What is photosynthesis?
Photosynthesis is a process employed by plants and other organisms to convert light energy from the sun into chemical energy which is then used to power the organism's activities. This name was proposed by Barnes in 1898. Photosynthesis is derived from two words, 'photo' meaning 'light' and 'synthesis' meaning 'building up'. It consists in the building up of simple carbohydrates (sugars), in the green leaf of plants or green part of organism containing chloroplasts in the presence of sunlight from carbon dioxide absorbed from the air and water absorbed from soil.
The volume of oxygen given off has been found to be equal to the volume of carbon dioxide absorbed. Moreover, the oxygen liberated is released from water and not from Carbon dioxide. The oxygen evolved escapes from the plant body through stomata.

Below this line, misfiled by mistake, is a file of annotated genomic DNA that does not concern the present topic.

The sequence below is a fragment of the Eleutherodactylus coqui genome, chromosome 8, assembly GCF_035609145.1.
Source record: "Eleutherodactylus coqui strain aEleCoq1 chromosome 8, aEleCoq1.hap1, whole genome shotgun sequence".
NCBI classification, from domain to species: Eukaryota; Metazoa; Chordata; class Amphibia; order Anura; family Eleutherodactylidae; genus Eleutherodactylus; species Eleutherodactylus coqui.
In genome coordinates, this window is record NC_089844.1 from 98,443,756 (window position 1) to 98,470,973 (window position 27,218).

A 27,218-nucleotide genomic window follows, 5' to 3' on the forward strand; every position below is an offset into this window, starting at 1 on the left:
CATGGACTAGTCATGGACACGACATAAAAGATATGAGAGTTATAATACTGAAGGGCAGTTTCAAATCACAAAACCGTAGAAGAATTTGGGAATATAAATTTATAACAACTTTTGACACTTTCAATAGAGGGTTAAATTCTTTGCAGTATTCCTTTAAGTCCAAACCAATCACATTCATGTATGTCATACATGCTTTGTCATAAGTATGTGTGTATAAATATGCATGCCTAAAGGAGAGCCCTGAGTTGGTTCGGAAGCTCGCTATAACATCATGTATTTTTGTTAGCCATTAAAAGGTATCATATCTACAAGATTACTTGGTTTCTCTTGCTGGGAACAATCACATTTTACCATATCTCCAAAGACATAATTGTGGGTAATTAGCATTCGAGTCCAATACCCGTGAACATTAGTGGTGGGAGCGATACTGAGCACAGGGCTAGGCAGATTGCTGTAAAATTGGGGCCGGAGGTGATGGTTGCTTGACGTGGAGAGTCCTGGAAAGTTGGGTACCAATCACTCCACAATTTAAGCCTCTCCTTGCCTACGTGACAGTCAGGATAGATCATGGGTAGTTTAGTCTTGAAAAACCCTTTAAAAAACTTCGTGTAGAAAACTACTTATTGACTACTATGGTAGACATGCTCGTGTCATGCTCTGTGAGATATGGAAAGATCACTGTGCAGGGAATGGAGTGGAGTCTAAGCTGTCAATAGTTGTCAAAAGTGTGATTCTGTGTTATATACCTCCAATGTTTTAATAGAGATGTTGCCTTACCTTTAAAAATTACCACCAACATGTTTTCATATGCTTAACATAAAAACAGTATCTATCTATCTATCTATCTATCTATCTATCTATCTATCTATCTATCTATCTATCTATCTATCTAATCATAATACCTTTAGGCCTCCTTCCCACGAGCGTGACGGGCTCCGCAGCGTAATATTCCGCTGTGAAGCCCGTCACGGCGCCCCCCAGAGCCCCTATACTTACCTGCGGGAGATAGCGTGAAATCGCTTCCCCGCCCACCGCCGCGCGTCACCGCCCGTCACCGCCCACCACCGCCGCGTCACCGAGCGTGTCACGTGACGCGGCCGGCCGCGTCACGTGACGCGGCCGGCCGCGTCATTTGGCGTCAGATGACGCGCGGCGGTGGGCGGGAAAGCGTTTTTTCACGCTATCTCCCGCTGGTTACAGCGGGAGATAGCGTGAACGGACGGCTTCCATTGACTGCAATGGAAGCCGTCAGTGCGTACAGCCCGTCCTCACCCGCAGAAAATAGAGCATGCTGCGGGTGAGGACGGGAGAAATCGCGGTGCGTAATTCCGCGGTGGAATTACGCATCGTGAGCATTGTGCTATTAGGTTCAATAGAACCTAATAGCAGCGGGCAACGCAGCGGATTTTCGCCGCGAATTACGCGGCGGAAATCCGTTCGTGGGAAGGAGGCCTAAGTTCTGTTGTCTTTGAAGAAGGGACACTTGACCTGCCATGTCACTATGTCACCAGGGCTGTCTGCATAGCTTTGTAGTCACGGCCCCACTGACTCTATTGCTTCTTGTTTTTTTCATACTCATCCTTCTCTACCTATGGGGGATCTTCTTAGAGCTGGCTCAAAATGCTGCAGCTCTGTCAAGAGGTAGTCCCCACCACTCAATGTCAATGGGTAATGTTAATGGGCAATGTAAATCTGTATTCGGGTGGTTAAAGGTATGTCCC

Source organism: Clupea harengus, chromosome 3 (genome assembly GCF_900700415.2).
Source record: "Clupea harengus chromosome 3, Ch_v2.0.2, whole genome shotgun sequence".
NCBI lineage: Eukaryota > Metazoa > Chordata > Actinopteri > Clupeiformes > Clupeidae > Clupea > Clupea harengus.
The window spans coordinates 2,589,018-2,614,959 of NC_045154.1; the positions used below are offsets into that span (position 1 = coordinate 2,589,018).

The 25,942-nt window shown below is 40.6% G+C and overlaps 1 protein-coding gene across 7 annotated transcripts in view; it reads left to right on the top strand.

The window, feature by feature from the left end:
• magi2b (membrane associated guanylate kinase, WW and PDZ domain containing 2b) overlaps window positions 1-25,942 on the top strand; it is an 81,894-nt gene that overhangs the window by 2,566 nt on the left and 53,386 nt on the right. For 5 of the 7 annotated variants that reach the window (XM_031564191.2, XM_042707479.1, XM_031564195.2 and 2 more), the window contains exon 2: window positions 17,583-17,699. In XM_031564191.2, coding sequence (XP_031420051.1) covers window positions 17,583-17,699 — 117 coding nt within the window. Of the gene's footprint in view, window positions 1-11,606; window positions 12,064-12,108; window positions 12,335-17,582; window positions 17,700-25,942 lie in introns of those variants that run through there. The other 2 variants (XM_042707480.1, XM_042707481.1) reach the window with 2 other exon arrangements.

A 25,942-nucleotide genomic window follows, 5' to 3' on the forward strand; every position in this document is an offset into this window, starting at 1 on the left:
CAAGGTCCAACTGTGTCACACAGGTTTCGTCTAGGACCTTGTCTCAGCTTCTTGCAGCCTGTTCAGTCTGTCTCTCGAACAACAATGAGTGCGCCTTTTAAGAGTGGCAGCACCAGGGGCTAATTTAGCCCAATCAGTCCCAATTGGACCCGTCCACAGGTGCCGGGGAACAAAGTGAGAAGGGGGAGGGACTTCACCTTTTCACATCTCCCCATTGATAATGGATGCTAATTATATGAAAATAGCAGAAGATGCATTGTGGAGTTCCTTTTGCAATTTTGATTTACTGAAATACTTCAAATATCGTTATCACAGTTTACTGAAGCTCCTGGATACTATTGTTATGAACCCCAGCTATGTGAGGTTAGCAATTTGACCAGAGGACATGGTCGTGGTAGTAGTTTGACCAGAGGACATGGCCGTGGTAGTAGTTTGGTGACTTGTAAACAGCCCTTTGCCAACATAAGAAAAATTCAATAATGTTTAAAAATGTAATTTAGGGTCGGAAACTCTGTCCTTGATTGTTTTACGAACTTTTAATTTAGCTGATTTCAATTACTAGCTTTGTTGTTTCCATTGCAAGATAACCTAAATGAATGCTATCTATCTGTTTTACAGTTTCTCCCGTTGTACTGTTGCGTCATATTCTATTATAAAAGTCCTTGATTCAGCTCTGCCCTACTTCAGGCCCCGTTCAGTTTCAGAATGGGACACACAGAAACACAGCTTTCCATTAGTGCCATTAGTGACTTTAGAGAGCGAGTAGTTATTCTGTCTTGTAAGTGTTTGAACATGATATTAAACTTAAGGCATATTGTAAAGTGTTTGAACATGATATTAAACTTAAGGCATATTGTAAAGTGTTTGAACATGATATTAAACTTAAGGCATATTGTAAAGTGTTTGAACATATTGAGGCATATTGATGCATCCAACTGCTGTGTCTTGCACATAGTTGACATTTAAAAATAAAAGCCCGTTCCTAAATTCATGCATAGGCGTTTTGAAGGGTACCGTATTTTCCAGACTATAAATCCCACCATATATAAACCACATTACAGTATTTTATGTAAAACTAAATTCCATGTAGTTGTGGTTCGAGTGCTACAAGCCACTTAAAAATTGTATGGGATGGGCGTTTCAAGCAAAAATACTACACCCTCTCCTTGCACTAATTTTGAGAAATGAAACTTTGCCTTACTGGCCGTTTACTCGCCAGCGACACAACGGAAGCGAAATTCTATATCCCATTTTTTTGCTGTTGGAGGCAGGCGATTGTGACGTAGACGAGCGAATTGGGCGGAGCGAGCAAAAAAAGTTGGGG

Equation of Reaction
Mechanism of photosynthesis
Photosynthesis is essentially an Oxidation-Reduction process by which hydrogen is transferred from water to Carbon dioxide through a carrier substance. Photosynthesis involves two distinct phases which includes;
- Light-phase Reactions or Light-dependent Phase
- Dark-phase Reactions or Light-Independent Phase
- Cyclic Photophosphorylation and
- Non-cyclic photophosphorylation
Factors affecting photosynthesis
- Carbon dioxide
- Accumulation of photosynthetic products
Importance of Photosynthesis
- Photosynthesis converts inorganic raw materials into food, that provides the ecosystem with energy i.e Green plants provide organic food to all the animals and human
- Photosynthesis helps in providing oxygen in the atmosphere required by all living organisms.
- Photosynthesis decreases the concentration of carbon dioxide and other harmful industrial wastes that lead to respiratory problems in living organisms.